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Speech (Part 1) by Lim Kit Siang at the Suaram forum "IGP Bertukar: Institusi Polis Berubah?" held at KL/Selangor Chinese Assembly Hall on Thursday, 14th October 2010 at 8 pm: 

Every day for past 10 years, more than 3 persons missing who cannot be located or 40% of missing persons reported to police since 2000 as compared to statistics of over 99% of missing persons located by Australian Police

The answer to the issue posed in the topic in tonight’s forum is quite a foregone conclusion.

Two questions answered in Parliament this week are most pertinent in throwing light on public perceptions and confidence in the police system in the country.

On the first day of Parliament on Monday on Oct. 11, in reply to my question, the Home Minister Datuk Seri Hishammuddin Hussein defended the police force against criticisms of inaction in the murder case of cosmetics millionaire Datuk Sosilawati Lawiya and three others, denying that past reports lodged on the main suspects in the murder were neglected.

Hishammuddin said six police reports had been lodged against the two lawyer-brother suspects between 2005 and 2010 – five involved fraud and one involved a missing person report. Investigation into three of the six cases have been wrapped up while one of the cases is undergoing trial.

Accusing me of being “selective” in picking out certain cases only, Hishammuddin claimed that statistics showed that the police had done a great job as betweem 2000 to 2010, the police have solved 21,344 out of 35,473 missing persons cases.

I have checked the Internet and I have here a report about missing person statistics for Australia. Over 30,000 people are reported missing in Australia each year and its statistics show that less than one per cent of missing persons in Australia are not located while over 99 per cent of missing persons are located with –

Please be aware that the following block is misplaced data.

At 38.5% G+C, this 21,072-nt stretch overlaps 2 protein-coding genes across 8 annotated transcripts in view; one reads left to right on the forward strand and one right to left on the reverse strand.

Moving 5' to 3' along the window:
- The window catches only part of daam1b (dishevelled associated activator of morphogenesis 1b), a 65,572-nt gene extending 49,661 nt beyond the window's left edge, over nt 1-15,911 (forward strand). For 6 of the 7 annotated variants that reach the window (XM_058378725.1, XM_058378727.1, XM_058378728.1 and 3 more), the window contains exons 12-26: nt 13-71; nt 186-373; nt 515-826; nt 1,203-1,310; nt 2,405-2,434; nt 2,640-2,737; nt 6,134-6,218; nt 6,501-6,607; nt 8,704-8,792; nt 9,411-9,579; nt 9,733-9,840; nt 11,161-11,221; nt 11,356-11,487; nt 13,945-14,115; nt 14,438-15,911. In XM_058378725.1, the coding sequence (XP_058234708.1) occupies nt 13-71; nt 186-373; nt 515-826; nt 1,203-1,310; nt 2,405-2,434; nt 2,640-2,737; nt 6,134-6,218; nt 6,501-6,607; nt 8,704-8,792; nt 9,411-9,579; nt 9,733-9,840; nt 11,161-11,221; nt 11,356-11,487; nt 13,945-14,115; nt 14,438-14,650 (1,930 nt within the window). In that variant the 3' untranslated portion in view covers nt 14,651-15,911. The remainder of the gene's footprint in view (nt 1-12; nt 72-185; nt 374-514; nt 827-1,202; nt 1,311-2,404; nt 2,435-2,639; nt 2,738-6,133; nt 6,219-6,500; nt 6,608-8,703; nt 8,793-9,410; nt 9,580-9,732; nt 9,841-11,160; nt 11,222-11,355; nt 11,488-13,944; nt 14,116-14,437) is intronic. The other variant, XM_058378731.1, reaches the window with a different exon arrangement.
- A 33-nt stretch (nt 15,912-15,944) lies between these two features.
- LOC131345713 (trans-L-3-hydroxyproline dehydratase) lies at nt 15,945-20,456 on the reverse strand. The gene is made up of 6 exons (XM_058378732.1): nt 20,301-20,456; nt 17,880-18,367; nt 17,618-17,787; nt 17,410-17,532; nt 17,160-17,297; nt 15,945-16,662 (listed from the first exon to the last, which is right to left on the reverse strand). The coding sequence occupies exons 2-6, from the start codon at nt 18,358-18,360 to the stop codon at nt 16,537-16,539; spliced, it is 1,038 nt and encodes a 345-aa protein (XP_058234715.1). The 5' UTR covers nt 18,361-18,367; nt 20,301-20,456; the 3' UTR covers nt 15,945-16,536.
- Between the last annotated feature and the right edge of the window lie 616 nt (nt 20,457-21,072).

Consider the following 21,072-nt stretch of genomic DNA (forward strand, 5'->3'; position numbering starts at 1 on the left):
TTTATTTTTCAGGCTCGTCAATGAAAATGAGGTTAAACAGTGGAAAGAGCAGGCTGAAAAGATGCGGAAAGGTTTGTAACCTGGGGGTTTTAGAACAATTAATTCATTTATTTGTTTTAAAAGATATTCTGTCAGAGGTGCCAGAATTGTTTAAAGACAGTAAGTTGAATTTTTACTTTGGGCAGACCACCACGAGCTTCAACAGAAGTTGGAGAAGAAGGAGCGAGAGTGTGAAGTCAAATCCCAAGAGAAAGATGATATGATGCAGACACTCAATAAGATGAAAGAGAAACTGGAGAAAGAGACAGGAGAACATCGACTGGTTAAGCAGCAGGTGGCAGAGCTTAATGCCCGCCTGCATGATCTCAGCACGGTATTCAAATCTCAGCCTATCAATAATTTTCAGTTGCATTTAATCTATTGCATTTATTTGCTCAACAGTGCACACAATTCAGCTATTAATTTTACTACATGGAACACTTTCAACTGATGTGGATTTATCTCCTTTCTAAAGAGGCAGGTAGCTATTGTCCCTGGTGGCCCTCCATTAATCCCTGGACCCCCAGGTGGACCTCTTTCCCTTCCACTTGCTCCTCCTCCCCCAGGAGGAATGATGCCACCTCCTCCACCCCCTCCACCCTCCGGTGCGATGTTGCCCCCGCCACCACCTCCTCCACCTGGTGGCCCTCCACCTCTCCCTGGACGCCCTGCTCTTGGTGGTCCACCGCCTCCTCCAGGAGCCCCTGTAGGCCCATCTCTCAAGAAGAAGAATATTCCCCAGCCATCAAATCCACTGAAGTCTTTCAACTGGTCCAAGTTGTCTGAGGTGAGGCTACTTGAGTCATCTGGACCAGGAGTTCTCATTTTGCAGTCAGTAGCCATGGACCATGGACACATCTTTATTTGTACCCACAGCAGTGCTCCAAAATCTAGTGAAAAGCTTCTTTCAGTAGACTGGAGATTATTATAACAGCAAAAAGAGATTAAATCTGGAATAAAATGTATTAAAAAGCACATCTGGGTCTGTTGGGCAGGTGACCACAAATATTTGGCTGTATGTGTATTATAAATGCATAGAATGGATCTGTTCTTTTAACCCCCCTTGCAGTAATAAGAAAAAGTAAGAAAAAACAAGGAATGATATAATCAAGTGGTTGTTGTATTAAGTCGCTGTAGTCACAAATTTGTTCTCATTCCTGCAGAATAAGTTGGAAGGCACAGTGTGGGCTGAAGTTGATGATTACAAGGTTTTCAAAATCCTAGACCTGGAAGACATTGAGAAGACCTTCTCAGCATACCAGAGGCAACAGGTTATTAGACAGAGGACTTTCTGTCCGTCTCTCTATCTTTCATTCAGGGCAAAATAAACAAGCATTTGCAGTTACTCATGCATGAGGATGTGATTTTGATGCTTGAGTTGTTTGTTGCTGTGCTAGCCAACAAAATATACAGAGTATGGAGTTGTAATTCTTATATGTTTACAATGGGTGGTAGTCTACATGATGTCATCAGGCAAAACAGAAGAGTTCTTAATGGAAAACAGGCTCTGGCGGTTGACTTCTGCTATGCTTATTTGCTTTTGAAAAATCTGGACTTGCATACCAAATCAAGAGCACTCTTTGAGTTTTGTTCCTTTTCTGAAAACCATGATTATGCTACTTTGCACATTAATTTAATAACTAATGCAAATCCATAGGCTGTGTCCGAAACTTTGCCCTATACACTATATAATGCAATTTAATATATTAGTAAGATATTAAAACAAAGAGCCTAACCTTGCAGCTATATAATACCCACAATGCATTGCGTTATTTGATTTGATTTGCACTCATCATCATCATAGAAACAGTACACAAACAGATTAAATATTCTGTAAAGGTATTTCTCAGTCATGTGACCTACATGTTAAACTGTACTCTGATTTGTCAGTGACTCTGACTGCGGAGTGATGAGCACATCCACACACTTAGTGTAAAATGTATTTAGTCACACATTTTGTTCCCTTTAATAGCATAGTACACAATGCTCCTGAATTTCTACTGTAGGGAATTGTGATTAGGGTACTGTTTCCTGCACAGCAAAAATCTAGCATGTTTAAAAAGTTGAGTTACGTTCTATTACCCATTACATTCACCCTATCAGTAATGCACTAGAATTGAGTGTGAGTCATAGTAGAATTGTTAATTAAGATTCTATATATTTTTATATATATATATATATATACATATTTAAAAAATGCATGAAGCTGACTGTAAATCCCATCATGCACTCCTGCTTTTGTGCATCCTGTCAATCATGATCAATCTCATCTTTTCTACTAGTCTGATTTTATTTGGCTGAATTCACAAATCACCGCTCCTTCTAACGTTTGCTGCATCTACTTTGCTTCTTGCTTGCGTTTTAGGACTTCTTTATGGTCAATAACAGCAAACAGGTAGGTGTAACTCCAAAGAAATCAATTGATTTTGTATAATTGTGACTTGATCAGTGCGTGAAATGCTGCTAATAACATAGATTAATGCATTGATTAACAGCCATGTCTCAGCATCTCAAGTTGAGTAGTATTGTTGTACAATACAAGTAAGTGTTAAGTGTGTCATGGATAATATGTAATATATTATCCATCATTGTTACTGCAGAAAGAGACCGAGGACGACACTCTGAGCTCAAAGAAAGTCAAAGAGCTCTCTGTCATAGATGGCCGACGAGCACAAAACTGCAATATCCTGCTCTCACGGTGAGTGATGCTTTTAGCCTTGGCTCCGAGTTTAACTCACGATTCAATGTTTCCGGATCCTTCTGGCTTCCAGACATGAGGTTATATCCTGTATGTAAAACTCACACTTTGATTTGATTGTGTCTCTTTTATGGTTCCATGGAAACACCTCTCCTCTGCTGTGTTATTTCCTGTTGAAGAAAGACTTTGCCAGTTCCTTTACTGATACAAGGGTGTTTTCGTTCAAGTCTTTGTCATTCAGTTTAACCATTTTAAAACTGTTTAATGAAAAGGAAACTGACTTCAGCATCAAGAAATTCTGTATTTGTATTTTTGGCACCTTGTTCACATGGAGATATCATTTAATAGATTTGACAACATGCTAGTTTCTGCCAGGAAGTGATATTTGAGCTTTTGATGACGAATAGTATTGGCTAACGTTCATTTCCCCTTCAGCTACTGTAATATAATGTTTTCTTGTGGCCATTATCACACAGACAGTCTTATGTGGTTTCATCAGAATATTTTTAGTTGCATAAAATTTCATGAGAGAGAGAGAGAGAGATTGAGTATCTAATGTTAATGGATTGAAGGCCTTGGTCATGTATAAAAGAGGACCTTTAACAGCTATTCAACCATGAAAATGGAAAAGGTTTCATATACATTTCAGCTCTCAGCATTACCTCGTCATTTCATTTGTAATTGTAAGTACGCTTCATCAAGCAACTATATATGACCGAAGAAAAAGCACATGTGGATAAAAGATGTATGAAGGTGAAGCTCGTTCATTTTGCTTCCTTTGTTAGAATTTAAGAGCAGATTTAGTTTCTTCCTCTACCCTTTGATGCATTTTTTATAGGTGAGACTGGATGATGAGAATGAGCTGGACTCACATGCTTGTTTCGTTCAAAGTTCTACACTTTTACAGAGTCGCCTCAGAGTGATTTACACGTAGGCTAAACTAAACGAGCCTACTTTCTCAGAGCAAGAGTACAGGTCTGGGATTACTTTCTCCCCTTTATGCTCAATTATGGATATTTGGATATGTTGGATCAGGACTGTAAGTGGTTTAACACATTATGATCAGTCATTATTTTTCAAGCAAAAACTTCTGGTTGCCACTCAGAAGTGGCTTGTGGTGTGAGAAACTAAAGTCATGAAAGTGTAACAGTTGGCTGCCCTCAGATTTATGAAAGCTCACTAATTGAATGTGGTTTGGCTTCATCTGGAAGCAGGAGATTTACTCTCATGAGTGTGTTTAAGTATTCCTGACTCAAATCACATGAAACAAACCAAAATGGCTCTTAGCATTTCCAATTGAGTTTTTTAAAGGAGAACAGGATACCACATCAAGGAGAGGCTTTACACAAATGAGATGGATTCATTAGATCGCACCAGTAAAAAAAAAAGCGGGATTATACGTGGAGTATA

• 86% being located within one week;

  • 7% being located between 8 and 31 days;

  • 6% being located after one month.

What is the position in Malaysia?

Hishammuddin seemed to be very proud in Parliament on Monday with statistics that showed that only 60% of reported missing persons had been solved in the past 10 years, i.e. 21,344 out of 35,473 missing persons cases, completely oblivious to the 40% unresolved missing persons cases amounting to 14,129 cases.

This works out to more than three persons missing a day who cannot be located happening every day for the past 10 years – which is a clearly a most serious and even scandalous situation reflecting poorly on the law-and-order system in the country, but which have not even twitched the conscience of the Home Minister!

Where have 14,129 people, or more than three persons a day, disappeared to in the past 10 years? Why have the police failed to sound the alarm about the gravity of this problem?

This is a crying shame and the Home Minister should make a ministerial statement in Parliament on what the police and the government proposes to do to deal with this scandalous state of affairs.

When in my supplementary question I expressed dissatisfaction with his answer, saying public confidence in the police force and its professionalism as well as Malaysia’s image and international competitiveness had been adversely affected and that if all missing person reports had been taken seriously and resolved sooner, the mass murders of Sosilawati and three others could have been avoided, Hishammuddin warned against “sensationalizing” matters.

But Hishammuddin conspicuously ignored the fact that it was the new Inspector-General of Police Tan Sri Ismail Omar himself who had publicly admitted that the Sosilawati mass murders cases could have been prevented if fast action, including proper investigation, had been conducted over earlier reports of missing persons – although I specifically pointed out this fact to Hishammuddin in my supplementary question.

The second question was Hishammuddin’s reply to Penang Chief Minister and DAP MP for Bagan, Lim Guan Eng that the Home Ministry will not investigate allegations by the former Inspector-General of Police Tan Sri Musa Hassan that that there is “third-party interference” in police work.

Answering Guan Eng who had asked for the results of the inquiry into the former IGP’s allegations and what actions would be taken against Musa in the event his claims were proven to be false, Hishammuddin replied without giving any reasons that the Home Ministry “does not intend to take action on the claims”.